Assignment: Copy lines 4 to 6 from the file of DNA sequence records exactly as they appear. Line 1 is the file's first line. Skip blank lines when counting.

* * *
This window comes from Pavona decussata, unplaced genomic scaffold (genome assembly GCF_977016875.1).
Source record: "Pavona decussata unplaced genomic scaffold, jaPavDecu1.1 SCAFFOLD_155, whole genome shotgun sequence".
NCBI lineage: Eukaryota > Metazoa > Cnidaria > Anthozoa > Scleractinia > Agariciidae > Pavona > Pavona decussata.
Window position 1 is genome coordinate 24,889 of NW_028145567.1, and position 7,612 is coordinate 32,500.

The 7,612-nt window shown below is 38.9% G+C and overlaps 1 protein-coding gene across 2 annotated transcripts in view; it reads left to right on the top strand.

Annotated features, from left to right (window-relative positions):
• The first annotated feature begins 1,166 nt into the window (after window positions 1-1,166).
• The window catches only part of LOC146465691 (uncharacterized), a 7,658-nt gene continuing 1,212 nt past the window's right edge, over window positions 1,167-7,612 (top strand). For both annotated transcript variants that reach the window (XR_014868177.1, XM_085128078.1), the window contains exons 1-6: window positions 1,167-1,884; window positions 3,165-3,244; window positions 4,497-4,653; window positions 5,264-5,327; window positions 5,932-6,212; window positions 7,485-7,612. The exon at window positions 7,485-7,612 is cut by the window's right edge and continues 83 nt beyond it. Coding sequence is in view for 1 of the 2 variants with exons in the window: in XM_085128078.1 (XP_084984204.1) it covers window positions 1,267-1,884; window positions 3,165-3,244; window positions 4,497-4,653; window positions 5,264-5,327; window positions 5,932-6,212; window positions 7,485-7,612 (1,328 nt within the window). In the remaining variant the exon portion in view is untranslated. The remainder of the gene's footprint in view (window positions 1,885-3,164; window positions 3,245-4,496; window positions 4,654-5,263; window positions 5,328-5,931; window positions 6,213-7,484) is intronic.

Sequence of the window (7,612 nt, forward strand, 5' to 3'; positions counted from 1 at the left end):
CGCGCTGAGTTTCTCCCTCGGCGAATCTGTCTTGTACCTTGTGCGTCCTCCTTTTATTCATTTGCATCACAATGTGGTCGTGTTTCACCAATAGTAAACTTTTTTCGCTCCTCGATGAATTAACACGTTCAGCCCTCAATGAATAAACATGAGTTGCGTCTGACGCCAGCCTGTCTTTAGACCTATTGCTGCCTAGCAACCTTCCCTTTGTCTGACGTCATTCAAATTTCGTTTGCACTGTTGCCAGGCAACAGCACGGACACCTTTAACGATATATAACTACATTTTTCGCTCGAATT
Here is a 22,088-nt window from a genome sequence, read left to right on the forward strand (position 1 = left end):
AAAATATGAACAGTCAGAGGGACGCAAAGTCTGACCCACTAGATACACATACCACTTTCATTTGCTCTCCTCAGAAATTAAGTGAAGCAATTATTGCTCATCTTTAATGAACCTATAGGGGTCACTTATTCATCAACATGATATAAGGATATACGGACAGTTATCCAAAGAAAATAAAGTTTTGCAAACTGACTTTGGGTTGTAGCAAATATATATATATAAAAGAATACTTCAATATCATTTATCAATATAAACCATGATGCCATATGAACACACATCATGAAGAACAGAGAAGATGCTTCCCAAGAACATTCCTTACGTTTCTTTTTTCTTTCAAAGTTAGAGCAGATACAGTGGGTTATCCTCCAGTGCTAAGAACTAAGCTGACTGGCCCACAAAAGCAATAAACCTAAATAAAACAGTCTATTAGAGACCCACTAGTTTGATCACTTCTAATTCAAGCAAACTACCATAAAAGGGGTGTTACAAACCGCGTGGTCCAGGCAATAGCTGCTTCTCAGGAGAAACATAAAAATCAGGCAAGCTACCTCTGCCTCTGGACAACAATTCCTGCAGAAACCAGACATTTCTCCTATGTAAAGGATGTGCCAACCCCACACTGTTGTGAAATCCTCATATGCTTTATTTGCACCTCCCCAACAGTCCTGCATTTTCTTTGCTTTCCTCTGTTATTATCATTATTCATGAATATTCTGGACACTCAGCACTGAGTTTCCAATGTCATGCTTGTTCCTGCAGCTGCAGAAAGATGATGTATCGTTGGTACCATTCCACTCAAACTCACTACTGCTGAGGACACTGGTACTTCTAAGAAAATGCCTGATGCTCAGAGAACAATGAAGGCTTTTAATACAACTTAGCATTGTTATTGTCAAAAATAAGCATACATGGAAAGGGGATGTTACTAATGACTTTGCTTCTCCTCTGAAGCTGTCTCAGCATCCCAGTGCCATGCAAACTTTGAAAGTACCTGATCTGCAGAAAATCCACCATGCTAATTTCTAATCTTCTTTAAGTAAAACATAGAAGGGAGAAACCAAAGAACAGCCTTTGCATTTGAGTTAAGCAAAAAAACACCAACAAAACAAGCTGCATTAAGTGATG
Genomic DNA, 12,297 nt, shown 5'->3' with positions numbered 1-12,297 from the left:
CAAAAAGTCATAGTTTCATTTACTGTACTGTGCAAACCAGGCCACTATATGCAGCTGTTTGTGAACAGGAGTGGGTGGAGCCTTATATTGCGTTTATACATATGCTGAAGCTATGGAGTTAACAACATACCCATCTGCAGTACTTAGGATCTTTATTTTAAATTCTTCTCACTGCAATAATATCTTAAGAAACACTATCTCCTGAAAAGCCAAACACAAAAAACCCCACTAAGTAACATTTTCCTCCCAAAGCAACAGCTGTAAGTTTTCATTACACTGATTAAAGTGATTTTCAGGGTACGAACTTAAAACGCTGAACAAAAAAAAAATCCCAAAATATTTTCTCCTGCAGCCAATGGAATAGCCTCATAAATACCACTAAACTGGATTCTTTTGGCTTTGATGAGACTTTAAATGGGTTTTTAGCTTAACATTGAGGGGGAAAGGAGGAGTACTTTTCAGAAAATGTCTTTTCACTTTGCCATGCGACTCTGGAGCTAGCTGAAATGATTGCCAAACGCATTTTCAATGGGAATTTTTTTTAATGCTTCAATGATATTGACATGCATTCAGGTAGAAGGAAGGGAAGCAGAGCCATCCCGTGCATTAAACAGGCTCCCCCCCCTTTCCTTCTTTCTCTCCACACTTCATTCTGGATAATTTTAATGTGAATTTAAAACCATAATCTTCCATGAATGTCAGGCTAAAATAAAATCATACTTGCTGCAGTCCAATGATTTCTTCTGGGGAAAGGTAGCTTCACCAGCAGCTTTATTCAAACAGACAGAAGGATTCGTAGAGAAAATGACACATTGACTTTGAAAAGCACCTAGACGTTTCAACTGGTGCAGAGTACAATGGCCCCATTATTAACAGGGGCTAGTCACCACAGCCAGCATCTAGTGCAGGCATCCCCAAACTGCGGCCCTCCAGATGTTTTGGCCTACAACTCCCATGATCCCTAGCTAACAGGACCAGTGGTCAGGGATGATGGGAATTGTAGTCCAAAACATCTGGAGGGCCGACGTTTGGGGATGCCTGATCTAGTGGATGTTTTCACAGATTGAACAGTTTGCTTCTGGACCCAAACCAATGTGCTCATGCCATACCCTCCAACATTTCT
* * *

Window position 1 is genome coordinate 24,889 of NW_028145567.1, and position 7,612 is coordinate 32,500.

The 7,612-nt window shown below is 38.9% G+C and overlaps 1 protein-coding gene across 2 annotated transcripts in view; it reads left to right on the top strand.

Annotated features, from left to right (window-relative positions):